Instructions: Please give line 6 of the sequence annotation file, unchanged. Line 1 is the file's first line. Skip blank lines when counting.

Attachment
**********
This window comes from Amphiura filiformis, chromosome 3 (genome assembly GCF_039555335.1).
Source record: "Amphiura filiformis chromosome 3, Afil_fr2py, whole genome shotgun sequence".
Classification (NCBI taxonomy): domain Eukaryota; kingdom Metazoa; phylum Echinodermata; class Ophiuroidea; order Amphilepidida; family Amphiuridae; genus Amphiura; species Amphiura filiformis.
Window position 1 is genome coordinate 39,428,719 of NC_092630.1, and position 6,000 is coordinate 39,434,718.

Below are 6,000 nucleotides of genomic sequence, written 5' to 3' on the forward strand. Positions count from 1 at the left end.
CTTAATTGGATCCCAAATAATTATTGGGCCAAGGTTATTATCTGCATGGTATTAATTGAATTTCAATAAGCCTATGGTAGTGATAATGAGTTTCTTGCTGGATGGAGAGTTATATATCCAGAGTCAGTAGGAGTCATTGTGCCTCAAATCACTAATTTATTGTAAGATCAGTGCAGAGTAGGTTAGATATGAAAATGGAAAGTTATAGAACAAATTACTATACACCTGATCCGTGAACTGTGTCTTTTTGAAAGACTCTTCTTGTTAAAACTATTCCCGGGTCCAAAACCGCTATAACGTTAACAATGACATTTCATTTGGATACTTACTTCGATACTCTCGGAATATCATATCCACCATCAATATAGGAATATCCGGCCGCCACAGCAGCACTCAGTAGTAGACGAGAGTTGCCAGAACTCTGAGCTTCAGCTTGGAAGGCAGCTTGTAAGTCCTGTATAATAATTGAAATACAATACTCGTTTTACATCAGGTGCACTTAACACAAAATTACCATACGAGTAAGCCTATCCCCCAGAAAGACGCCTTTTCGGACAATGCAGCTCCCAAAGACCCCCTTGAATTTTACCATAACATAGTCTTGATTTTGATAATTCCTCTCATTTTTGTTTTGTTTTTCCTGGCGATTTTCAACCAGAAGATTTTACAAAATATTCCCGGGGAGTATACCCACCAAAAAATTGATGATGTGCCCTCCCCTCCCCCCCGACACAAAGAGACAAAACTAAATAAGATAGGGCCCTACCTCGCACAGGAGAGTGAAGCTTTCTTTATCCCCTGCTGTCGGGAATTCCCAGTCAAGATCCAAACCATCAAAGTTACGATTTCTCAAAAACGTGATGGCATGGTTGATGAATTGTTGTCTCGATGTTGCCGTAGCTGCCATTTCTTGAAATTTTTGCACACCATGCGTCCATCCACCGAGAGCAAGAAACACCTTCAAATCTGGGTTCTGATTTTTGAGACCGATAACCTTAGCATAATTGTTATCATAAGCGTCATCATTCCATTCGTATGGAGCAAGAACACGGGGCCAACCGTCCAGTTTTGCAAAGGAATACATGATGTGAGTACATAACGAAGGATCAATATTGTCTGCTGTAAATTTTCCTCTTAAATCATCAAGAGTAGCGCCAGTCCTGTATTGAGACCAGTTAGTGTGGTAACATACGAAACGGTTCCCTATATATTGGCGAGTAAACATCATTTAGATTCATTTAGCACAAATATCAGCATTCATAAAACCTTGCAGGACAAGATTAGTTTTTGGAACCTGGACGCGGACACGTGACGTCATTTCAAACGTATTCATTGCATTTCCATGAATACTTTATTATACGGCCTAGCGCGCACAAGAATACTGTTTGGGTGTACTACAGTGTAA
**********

CTTAATTGGATCCCAAATAATTATTGGGCCAAGGTTATTATCTGCATGGTATTAATTGAATTTCAATAAGCCTATGGTAGTGATAATGAGTTTCTTGCTGGATGGAGAGTTATATATCCAGAGTCAGTAGGAGTCATTGTGCCTCAAATCACTAATTTATTGTAAGATCAGTGCAGAGTAGGTTAGATATGAAAATGGAAAGTTATAGAACAAATTACTATACACCTGATCCGTGAACTGTGTCTTTTTGAAAGACTCTTCTTGTTAAAACTATTCCCGGGTCCAAAACCGCTATAACGTTAACAATGACATTTCATTTGGATACTTACTTCGATACTCTCGGAATATCATATCCACCATCAATATAGGAATATCCGGCCGCCACAGCAGCACTCAGTAGTAGACGAGAGTTGCCAGAACTCTGAGCTTCAGCTTGGAAGGCAGCTTGTAAGTCCTGTATAATAATTGAAATACAATACTCGTTTTACATCAGGTGCACTTAACACAAAATTACCATACGAGTAAGCCTATCCCCCAGAAAGACGCCTTTTCGGACAATGCAGCTCCCAAAGACCCCCTTGAATTTTACCATAACATAGTCTTGATTTTGATAATTCCTCTCATTTTTGTTTTGTTTTTCCTGGCGATTTTCAACCAGAAGATTTTACAAAATATTCCCGGGGAGTATACCCACCAAAAAATTGATGATGTGCCCTCCCCTCCCCCCCGACACAAAGAGACAAAACTAAATAAGATAGGGCCCTACCTCGCACAGGAGAGTGAAGCTTTCTTTATCCCCTGCTGTCGGGAATTCCCAGTCAAGATCCAAACCATCAAAGTTACGATTTCTCAAAAACGTGATGGCATGGTTGATGAATTGTTGTCTCGATGTTGCCGTAGCTGCCATTTCTTGAAATTTTTGCACACCATGCGTCCATCCACCGAGAGCAAGAAACACCTTCAAATCTGGGTTCTGATTTTTGAGACCGATAACCTTAGCATAATTGTTATCATAAGCGTCATCATTCCATTCGTATGGAGCAAGAACACGGGGCCAACCGTCCAGTTTTGCAAAGGAATACATGATGTGAGTACATAACGAAGGATCAATATTGTCTGCTGTAAATTTTCCTCTTAAATCATCAAGAGTAGCGCCAGTCCTGTATTGAGACCAGTTAGTGTGGTAACATACGAAACGGTTCCCTATATATTGGCGAGTAAACATCATTTAGATTCATTTAGCACAAATATCAGCATTCATAAAACCTTGCAGGACAAGATTAGTTTTTGGAACCTGGACGCGGACACGTGACGTCATTTCAAACGTATTCATTGCATTTCCATGAATACTTTATTATACGGCCTAGCGCGCACAAGAATACTGTTTGGGTGTACTACAGTGTAA